The market for composite engine oil sealing components, such as valve covers and oil pans, continues to expand, replacing traditional metal stamping and die casting materials. As the market for these composite components grows, so must the understanding of the material performance characteristics and the relationship of these characteristics to the design of the part. Unlike metals, composites are viscoelastic in nature, exhibiting time-temperature dependant properties. Therefore, the traditional design approach utilizing static property data to predict long-term performance under load and over a wide temperature range will not sufficiently characterize the nonlinear property response of polymeric-based composites. A robust composite sealing design requires complete materials characterization, including long-term creep performance as a function of temperature, loading, and cycling.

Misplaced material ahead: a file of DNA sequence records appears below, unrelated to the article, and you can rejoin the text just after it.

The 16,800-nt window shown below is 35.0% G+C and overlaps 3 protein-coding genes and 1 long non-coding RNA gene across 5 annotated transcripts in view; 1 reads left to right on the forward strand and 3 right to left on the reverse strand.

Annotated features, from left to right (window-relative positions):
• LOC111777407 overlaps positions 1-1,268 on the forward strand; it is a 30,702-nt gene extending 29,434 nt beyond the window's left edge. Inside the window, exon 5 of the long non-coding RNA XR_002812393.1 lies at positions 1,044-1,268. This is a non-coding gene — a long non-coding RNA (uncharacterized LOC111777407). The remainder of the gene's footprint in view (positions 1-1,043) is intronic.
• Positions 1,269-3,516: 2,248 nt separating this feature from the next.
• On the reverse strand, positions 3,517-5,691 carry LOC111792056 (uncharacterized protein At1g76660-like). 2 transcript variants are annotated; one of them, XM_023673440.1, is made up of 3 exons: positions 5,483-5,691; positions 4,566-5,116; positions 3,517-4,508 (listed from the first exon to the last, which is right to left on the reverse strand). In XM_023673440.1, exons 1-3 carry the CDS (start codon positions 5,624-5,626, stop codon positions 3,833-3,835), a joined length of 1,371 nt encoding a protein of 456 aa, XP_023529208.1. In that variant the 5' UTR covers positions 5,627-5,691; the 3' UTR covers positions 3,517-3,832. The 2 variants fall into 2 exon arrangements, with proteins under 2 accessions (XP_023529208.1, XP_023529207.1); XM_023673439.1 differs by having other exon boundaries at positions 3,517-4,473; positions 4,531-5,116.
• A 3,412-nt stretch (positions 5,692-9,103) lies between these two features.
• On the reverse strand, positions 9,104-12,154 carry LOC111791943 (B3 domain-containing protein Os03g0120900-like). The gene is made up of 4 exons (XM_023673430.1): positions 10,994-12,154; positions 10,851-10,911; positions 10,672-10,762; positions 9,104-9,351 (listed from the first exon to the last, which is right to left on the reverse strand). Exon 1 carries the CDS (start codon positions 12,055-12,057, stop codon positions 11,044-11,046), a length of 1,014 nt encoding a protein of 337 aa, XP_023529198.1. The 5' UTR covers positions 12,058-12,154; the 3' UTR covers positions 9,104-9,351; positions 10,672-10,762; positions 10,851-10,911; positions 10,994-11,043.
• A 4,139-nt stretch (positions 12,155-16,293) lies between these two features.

During the product development stage of an engine sealing system, the use of finite element techniques is a viable approach to modeling component performance. Dynamic, long-term material performance data is critical in this modeling, because the available sealing force begins to change as the materials creep and relax, thus directly impacting the sealing ability of the system. This paper will present the creep performance of various thermoset composite materials and show how this information can be used to provide essential design criteria to generate targeted sealing force for the under-the-hood component.